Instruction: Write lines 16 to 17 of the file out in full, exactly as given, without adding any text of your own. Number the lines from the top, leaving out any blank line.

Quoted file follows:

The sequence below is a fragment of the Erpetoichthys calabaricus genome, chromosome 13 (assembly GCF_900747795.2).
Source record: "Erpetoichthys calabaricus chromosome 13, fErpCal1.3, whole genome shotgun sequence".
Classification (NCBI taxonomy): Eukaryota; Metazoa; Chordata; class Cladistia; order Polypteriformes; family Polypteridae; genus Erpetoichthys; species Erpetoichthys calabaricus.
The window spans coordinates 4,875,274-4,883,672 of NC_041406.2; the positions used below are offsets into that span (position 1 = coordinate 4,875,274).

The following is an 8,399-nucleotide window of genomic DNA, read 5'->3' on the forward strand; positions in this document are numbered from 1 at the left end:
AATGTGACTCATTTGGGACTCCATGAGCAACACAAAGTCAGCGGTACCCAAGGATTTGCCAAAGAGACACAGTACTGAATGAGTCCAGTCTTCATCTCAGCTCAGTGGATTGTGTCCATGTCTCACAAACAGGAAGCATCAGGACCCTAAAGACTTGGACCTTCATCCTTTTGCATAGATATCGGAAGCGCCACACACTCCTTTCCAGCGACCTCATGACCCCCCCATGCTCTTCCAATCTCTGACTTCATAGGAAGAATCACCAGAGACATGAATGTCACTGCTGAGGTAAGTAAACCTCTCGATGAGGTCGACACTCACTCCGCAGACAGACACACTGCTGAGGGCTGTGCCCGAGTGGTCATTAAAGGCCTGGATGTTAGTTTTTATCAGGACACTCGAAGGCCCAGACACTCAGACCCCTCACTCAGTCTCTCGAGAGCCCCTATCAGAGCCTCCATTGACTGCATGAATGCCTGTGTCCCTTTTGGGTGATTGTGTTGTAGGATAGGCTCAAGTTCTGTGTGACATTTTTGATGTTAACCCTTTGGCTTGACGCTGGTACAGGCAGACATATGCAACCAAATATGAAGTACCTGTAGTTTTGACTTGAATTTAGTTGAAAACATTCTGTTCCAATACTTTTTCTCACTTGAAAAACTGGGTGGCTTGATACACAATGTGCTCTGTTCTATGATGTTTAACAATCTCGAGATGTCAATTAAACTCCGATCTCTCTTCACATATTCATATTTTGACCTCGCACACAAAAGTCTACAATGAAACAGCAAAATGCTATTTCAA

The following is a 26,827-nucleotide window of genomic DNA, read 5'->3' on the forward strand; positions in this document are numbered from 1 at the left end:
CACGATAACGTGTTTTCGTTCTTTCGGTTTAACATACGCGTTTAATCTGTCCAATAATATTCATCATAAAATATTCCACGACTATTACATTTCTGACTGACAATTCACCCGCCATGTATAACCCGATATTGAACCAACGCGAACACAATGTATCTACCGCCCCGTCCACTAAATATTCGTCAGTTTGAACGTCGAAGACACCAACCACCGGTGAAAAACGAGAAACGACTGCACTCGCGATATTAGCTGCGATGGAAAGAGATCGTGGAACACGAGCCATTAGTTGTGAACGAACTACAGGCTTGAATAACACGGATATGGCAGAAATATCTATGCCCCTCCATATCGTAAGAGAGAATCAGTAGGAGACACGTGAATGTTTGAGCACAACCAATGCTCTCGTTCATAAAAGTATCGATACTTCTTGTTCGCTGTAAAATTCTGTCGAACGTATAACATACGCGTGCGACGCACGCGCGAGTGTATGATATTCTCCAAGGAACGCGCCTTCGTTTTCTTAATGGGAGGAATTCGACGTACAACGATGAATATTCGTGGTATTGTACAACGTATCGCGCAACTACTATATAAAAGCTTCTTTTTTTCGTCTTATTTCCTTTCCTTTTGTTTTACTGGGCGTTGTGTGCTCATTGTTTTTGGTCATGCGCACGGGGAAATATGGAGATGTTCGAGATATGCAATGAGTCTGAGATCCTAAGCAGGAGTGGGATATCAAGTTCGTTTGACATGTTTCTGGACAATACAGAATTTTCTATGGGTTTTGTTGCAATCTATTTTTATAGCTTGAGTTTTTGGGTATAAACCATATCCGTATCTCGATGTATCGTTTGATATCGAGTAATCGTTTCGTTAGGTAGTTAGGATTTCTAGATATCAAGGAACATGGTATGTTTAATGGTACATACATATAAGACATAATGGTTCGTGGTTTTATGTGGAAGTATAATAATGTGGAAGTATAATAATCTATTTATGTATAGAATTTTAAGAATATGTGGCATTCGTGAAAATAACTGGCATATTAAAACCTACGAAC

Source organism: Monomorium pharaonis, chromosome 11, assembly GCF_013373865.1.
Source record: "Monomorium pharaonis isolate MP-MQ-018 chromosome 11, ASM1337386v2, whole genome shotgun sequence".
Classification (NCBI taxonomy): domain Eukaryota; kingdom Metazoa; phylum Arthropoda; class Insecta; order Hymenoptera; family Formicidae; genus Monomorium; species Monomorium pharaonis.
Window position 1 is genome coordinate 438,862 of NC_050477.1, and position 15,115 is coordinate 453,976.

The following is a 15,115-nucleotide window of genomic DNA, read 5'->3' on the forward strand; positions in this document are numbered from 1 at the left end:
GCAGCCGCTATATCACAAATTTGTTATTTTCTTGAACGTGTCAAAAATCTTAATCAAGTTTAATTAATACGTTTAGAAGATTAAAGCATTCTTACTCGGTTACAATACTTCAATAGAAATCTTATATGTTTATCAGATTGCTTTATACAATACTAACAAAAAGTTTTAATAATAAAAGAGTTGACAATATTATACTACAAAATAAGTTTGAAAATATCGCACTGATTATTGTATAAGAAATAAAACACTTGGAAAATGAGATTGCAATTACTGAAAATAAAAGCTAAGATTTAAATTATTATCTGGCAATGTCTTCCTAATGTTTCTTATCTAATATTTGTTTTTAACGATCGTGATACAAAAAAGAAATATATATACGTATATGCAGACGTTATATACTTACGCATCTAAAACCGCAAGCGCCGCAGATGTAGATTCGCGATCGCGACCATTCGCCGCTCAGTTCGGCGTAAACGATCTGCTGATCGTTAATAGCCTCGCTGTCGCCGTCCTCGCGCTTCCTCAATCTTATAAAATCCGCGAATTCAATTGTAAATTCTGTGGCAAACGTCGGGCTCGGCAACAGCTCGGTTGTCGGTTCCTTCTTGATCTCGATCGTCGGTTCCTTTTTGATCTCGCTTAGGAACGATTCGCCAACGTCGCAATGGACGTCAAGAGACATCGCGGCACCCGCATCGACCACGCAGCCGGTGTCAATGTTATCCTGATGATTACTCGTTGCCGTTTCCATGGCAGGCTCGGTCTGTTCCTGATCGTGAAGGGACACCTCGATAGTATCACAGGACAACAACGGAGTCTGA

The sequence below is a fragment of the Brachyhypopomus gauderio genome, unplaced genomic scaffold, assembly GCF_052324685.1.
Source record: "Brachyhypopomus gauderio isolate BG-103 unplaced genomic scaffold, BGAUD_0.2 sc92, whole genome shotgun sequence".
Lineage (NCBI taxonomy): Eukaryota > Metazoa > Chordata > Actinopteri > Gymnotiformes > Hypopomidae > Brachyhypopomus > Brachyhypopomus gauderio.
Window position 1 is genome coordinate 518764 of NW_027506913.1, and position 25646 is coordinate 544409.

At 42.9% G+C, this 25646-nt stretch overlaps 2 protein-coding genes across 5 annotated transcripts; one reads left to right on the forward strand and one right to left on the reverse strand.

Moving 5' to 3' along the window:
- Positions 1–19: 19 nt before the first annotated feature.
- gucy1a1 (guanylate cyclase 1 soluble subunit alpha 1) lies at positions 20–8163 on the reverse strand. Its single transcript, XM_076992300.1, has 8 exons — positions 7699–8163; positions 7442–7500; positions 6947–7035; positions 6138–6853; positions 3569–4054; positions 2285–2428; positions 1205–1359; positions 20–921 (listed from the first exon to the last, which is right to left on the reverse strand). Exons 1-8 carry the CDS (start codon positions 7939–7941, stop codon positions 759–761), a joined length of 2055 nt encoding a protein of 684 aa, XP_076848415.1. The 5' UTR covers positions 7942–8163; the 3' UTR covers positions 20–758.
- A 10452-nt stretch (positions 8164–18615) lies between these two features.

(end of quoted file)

Source record: "Brachyhypopomus gauderio isolate BG-103 unplaced genomic scaffold, BGAUD_0.2 sc92, whole genome shotgun sequence".
Lineage (NCBI taxonomy): Eukaryota > Metazoa > Chordata > Actinopteri > Gymnotiformes > Hypopomidae > Brachyhypopomus > Brachyhypopomus gauderio.